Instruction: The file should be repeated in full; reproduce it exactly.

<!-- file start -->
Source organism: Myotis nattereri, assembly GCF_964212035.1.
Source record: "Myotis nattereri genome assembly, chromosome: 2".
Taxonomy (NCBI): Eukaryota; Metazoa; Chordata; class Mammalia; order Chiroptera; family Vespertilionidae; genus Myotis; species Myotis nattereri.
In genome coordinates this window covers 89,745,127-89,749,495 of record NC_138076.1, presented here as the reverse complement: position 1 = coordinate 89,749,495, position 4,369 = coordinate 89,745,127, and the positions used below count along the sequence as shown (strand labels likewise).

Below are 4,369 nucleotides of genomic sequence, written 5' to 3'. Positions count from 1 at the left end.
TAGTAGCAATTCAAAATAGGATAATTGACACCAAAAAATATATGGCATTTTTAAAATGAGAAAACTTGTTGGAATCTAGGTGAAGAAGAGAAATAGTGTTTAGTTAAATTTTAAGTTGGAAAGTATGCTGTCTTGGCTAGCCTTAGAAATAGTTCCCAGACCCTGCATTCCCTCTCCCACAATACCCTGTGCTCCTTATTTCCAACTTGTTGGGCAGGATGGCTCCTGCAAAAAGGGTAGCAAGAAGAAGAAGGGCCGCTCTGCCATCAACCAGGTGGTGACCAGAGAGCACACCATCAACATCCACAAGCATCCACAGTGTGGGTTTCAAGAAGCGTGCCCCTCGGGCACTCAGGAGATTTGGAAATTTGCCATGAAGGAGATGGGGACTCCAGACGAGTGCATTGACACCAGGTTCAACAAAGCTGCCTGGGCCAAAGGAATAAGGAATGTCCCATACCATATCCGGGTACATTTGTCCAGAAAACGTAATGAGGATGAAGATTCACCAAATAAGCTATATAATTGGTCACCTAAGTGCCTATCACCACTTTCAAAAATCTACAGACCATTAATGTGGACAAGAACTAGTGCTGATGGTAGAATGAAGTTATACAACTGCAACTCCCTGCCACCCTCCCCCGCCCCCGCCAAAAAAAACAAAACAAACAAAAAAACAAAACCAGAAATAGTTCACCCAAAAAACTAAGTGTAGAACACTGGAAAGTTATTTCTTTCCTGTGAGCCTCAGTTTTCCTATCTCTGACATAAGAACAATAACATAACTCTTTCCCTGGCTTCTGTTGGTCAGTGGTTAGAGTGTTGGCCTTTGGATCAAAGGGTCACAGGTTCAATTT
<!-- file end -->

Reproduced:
Source organism: Myotis nattereri, assembly GCF_964212035.1.
Source record: "Myotis nattereri genome assembly, chromosome: 2".
Taxonomy (NCBI): Eukaryota; Metazoa; Chordata; class Mammalia; order Chiroptera; family Vespertilionidae; genus Myotis; species Myotis nattereri.
In genome coordinates this window covers 89,745,127-89,749,495 of record NC_138076.1, presented here as the reverse complement: position 1 = coordinate 89,749,495, position 4,369 = coordinate 89,745,127, and the positions used below count along the sequence as shown (strand labels likewise).

Below are 4,369 nucleotides of genomic sequence, written 5' to 3'. Positions count from 1 at the left end.
TAGTAGCAATTCAAAATAGGATAATTGACACCAAAAAATATATGGCATTTTTAAAATGAGAAAACTTGTTGGAATCTAGGTGAAGAAGAGAAATAGTGTTTAGTTAAATTTTAAGTTGGAAAGTATGCTGTCTTGGCTAGCCTTAGAAATAGTTCCCAGACCCTGCATTCCCTCTCCCACAATACCCTGTGCTCCTTATTTCCAACTTGTTGGGCAGGATGGCTCCTGCAAAAAGGGTAGCAAGAAGAAGAAGGGCCGCTCTGCCATCAACCAGGTGGTGACCAGAGAGCACACCATCAACATCCACAAGCATCCACAGTGTGGGTTTCAAGAAGCGTGCCCCTCGGGCACTCAGGAGATTTGGAAATTTGCCATGAAGGAGATGGGGACTCCAGACGAGTGCATTGACACCAGGTTCAACAAAGCTGCCTGGGCCAAAGGAATAAGGAATGTCCCATACCATATCCGGGTACATTTGTCCAGAAAACGTAATGAGGATGAAGATTCACCAAATAAGCTATATAATTGGTCACCTAAGTGCCTATCACCACTTTCAAAAATCTACAGACCATTAATGTGGACAAGAACTAGTGCTGATGGTAGAATGAAGTTATACAACTGCAACTCCCTGCCACCCTCCCCCGCCCCCGCCAAAAAAAACAAAACAAACAAAAAAACAAAACCAGAAATAGTTCACCCAAAAAACTAAGTGTAGAACACTGGAAAGTTATTTCTTTCCTGTGAGCCTCAGTTTTCCTATCTCTGACATAAGAACAATAACATAACTCTTTCCCTGGCTTCTGTTGGTCAGTGGTTAGAGTGTTGGCCTTTGGATCAAAGGGTCACAGGTTCAATTT